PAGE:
The Fantasy Trip

Into The Labyrinth D&D is not the only roleplaying game that evolved from miniature combat games. Steve Jackson’s GURPS actually is based on “The Fantasy Trip”, a roleplaying game that itself evolved from Metagaming’s Melee and Wizard combat games. All these games had been designed by Steve Jackson, too.

Back in 1977 Metagaming released Melee a fast-playing man-to-man boardgame. Melee actually laid some of the basics for some of the GURPS rules. Each character had a Strength (ST) and Dexterity (DX) attribute back then. Strength was a measure of what weapons a character could use and how much damage he could inflict and take during combat. Dexterity determined the chance of hitting your opponents. Armor reduced the amount of damage taken.

When in 1978 Wizard was released, it added magic rules to Melee and another attribute was introduced: Intelligence (IQ). A high IQ attribute allowed characters to cast magic spells. Spellcasting caused temporary ST damage, limiting the amount of spells that could be cast. All this sounds already very much like what we know from GURPS.

In 1980 the third book in the series, In the Labyrinth, was released which finally turned Melee/Wizard into a fully-fledged roleplaying game. Melee and Wizard were rereleased as Advanced Melee and Advanced Wizard which together with In the Labyrinth formed the basis of “The Fantasy Trip”.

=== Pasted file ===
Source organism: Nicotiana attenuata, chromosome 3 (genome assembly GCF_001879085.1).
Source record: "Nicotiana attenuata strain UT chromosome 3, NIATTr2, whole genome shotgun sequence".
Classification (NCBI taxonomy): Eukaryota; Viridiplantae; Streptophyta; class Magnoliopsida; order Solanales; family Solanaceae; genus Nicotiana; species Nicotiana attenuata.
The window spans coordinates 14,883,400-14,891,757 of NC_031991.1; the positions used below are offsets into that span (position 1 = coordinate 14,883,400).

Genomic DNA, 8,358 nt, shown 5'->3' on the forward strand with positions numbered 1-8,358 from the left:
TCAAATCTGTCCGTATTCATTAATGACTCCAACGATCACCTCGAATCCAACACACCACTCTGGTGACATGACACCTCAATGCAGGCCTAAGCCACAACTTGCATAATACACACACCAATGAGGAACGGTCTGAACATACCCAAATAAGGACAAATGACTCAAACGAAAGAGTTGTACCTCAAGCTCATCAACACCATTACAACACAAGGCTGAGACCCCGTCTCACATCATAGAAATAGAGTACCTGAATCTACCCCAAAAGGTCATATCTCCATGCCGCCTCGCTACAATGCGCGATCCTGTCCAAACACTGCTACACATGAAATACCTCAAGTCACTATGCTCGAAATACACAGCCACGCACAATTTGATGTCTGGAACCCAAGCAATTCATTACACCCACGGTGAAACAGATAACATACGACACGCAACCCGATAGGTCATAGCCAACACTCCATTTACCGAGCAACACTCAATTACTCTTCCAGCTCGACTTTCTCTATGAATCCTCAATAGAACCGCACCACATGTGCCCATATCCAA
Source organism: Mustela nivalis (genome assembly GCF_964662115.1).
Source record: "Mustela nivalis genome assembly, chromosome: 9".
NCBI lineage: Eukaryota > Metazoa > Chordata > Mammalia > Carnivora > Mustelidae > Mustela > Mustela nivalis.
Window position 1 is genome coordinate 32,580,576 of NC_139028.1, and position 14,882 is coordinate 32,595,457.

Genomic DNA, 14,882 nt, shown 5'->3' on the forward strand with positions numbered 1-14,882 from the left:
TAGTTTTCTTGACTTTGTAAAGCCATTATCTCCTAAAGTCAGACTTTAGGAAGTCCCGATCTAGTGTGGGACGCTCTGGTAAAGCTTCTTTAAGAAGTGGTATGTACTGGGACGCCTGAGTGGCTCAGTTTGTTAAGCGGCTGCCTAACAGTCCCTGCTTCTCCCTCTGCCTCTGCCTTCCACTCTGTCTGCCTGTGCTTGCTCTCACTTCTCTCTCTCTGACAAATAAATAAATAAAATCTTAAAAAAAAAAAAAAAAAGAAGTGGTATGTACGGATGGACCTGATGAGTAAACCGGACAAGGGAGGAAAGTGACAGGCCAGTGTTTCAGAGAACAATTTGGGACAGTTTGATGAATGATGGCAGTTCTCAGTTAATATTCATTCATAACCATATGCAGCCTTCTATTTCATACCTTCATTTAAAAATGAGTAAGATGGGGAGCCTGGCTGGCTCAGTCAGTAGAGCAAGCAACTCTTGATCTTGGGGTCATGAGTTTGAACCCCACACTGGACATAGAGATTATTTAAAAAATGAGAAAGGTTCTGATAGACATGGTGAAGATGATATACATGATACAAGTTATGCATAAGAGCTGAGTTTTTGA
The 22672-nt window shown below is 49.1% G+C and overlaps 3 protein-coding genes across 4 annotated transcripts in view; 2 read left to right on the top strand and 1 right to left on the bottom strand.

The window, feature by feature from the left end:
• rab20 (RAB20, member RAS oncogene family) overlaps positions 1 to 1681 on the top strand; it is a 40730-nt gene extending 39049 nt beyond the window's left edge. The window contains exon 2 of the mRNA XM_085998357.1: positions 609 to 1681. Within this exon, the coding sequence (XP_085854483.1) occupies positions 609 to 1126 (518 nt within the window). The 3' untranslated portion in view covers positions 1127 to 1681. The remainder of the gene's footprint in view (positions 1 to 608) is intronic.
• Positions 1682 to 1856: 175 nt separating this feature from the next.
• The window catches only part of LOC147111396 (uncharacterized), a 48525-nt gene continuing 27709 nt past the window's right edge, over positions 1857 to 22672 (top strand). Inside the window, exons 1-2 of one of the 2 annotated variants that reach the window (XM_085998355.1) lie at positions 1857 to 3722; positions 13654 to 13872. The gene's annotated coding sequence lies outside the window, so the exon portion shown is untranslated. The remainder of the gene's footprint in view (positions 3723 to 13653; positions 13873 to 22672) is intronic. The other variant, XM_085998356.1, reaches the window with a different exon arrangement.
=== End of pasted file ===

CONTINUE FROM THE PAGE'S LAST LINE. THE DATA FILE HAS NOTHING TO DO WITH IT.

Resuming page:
In TFT each character had three attributes: Strength, (ST), Dexterity (DX) and Intelligence (IQ). IQ was however not only important for spellcasters, but for other characters, too, because of the introduction of a point-based skill system.

1980 Steve Jackson left the company and the owner of Metagaming decided to close down the company just three years later. Today, TFT, the spiritual predecessor of GURPS is long out of print, but recently Dark City Games have released some rules inspired by TFT:

All those PDFs are available for free and from what I’ve seen are pretty close to the original TFT. I also stumbled upon another tribute site to TFT that also features some nice paper models and a TFT Wiki.

I have to admit that I actually never heard of TFT before I started to do some research on GURPS recently and I was actually surprised that a) the game looks that much like GURPS already and b) that there are not more retro-clones of TFT. Or did I miss anything?

So, what are your thoughts on “The Fantasy Trip”? Have you actually played the game back in the day and would you like to play the game even today?